Pullbox Reviews Seis Cuerdas- He fights for Mexico, & does it with style…

By day- and occasionally by night- Dantes Vargas is a Mariachi player and Three Stooges aficionado. By night- and occasionally by day- he is the masked vigilante Seis Cuerdas (“Six String”), determined to stand up and fight for Mexico, the country he loves. When a drug cartel comes under the control of a deranged zealot who has corrupted the teachings of Santa Muerte, Seis Cuerdas will need help to see his one-man fight through to the end.

Every now and again, a comic reviewer gets some gold thrown their way. Little did I know that when creator/writer Anthony Rella shot me a pdf of his book, he was sending me one of those examples of just how great indie comics can be. Seis Cuerdas could have very easily fallen into familiar patterns of dark, heavy stories where a brooding protagonist ruthlessly stamps out crime beneath a booted heel. Likewise, it could have gone for a more topical & politicized caricature of a Mexico populated by 1) ruthless drug lords, 2) corrupt cops, & 3) victims of both.

I am relieved & very pleased to announce that Seis Cuerdas is none of that.

All obvious assumptions aside, Anthony Rella has avoided the stereotypical stumbling blocks through a combination of solid writing and a more upbeat attitude than I was honestly expecting to see. What he’s come up with is a fantastic blend of action beats supported by smart characters who are determined to flirt with expectations and then subvert them. Starting with main character Dantes and carrying over to intrepid reporter Marta Torres, not a single character in this book acts wholly according to established “type”. Dantes isn’t an avenging dark knight, but a man who loves his country (& the Three Stooges) and its people… that he does it all with a degree of childlike glee that borders on fanboy wish fulfilment just makes him more likeable. Marta Torres is looking for the big story, but has no interest in sitting around waiting for it to happen, or in playing the damsel in distress.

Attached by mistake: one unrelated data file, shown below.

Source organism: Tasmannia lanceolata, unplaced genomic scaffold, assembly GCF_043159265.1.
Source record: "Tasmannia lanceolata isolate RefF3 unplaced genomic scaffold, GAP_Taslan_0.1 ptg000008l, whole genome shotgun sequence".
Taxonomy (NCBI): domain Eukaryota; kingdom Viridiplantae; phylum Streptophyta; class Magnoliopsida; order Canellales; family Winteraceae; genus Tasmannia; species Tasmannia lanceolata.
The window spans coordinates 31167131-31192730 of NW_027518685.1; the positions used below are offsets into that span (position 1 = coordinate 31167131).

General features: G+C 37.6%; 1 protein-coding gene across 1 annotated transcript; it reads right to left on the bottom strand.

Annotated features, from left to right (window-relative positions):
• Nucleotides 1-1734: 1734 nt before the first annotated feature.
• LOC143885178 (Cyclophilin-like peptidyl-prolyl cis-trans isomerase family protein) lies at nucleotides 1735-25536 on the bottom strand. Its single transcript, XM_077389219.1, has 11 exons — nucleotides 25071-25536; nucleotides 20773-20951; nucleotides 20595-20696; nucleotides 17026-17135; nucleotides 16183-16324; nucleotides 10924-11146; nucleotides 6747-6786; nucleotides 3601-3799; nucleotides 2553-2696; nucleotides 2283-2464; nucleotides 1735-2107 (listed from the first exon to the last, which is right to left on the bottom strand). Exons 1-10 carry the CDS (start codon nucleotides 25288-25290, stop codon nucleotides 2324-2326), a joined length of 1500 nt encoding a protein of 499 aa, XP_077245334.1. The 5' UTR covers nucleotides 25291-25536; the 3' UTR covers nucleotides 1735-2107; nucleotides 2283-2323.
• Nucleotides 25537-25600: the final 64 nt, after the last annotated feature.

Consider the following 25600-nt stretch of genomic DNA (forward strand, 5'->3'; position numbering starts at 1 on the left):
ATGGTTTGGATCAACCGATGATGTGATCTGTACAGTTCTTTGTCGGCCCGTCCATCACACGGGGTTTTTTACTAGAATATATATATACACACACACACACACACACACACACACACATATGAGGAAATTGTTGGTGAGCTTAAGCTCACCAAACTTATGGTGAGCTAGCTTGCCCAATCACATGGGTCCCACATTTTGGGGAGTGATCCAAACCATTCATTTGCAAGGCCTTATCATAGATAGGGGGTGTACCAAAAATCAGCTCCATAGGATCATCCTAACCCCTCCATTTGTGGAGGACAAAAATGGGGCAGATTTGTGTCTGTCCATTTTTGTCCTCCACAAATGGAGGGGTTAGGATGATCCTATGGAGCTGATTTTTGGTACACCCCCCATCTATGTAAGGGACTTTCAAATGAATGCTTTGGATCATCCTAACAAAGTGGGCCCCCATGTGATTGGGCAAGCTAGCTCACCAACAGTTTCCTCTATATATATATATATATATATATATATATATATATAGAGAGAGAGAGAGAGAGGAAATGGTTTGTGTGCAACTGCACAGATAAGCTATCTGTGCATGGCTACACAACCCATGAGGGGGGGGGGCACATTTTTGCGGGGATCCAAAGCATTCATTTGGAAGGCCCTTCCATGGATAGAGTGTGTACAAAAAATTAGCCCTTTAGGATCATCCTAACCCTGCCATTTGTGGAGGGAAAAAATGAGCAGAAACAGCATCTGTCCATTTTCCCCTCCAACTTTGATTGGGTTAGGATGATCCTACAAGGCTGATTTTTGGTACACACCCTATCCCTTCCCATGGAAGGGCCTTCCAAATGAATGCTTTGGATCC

As to the dialogue, arguably the most difficult aspect of writing to nail down, Rella’s grasp of dry humor helps to maintain the relatively light theme of his book in the face of some pretty dark elements. By way of example, a recurring topic is multiple comments on Seis Cuerdas’s tights, generally answered by a sullen (in my head, at least) reply of “It’s body armor.” Another great example comes along earlier in the story, shortly after Seis Cuerdas has rescued a group of children and is driving them to safety…

Looking at those panels, I think it’s about time we got around to talking about Benito Gallego’s art on Seis Cuerdas. I was immediately hit by a comparison to the classic work of Sal Buscema, who’s greatest hits list includes Spider-Man, The Hulk, & Conan the Barbarian (my favorite spin on that character to date). The stylistic nod gave the book a classic look that pulled me in & kept me there from beginning to end. I didn’t really get the impression that Gallego was parroting the look from Buscema’s work rather than tipping his hat to it, although if I had to give one criticism it would be that I’d love to see more of Gallego’s own style going forward.

All thoughts of imitation aside, I will say without a hint of reservation that Gallego’s skill gave the action shots a dynamic feel, and his attention to detail is something to be admired. In too many comics, the art suffers for unrealistic or inaccurate body mechanics, particularly in fight scenes. A side-kick is more than just sticking a leg up in the air, and Gallego gets that as he makes sure that Dantes turns his hip over when training on a heavy bag (see below). I’ll go even deeper into the specifics in praise of Gallego’s eye for violence on the page, and offer praise for the most spot-on accurate portrayal of a kimura I’ve ever seen in a comic toward the end of the first issue.

I could ramble on for days because Seis Cuerdas has turned out to be one of those surprises that makes me want other people to read it. Fans of action who might be looking for something a little different from the standard perspective, readers eager for a more optimistic spin on the vigilante war on crime, you should be paying attention to this one. Finally, anyone interested in a comic that pays homage to the classic look and attitude that got us into comics in the first place… you’re gonna love this.

Final Score: 12/13

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